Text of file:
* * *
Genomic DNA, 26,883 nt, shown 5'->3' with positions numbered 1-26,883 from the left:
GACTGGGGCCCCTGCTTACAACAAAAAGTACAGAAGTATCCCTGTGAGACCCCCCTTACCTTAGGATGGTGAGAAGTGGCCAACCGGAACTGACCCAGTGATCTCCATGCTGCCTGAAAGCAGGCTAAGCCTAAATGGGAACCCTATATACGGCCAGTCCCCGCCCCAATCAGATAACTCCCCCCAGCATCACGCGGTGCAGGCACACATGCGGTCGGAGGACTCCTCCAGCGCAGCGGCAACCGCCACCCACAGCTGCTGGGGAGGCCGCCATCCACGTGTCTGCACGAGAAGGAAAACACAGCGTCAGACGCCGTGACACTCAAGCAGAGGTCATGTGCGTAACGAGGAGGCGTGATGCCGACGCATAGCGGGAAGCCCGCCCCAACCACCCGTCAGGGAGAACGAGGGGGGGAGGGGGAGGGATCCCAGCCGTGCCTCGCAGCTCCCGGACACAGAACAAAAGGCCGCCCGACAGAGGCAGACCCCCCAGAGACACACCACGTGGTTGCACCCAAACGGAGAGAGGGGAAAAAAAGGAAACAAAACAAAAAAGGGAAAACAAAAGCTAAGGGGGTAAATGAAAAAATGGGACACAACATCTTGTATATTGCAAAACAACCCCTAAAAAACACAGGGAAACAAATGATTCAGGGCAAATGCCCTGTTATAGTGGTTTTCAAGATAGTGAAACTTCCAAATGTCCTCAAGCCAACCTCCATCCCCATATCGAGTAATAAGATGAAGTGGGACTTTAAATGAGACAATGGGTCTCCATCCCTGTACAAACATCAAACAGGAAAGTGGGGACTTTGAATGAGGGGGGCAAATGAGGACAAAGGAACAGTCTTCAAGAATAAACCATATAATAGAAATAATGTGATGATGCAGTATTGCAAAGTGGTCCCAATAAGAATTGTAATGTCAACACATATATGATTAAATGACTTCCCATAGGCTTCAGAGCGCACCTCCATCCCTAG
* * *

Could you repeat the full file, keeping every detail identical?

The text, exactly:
Genomic DNA, 26,883 nt, shown 5'->3' with positions numbered 1-26,883 from the left:
GACTGGGGCCCCTGCTTACAACAAAAAGTACAGAAGTATCCCTGTGAGACCCCCCTTACCTTAGGATGGTGAGAAGTGGCCAACCGGAACTGACCCAGTGATCTCCATGCTGCCTGAAAGCAGGCTAAGCCTAAATGGGAACCCTATATACGGCCAGTCCCCGCCCCAATCAGATAACTCCCCCCAGCATCACGCGGTGCAGGCACACATGCGGTCGGAGGACTCCTCCAGCGCAGCGGCAACCGCCACCCACAGCTGCTGGGGAGGCCGCCATCCACGTGTCTGCACGAGAAGGAAAACACAGCGTCAGACGCCGTGACACTCAAGCAGAGGTCATGTGCGTAACGAGGAGGCGTGATGCCGACGCATAGCGGGAAGCCCGCCCCAACCACCCGTCAGGGAGAACGAGGGGGGGAGGGGGAGGGATCCCAGCCGTGCCTCGCAGCTCCCGGACACAGAACAAAAGGCCGCCCGACAGAGGCAGACCCCCCAGAGACACACCACGTGGTTGCACCCAAACGGAGAGAGGGGAAAAAAAGGAAACAAAACAAAAAAGGGAAAACAAAAGCTAAGGGGGTAAATGAAAAAATGGGACACAACATCTTGTATATTGCAAAACAACCCCTAAAAAACACAGGGAAACAAATGATTCAGGGCAAATGCCCTGTTATAGTGGTTTTCAAGATAGTGAAACTTCCAAATGTCCTCAAGCCAACCTCCATCCCCATATCGAGTAATAAGATGAAGTGGGACTTTAAATGAGACAATGGGTCTCCATCCCTGTACAAACATCAAACAGGAAAGTGGGGACTTTGAATGAGGGGGGCAAATGAGGACAAAGGAACAGTCTTCAAGAATAAACCATATAATAGAAATAATGTGATGATGCAGTATTGCAAAGTGGTCCCAATAAGAATTGTAATGTCAACACATATATGATTAAATGACTTCCCATAGGCTTCAGAGCGCACCTCCATCCCTAG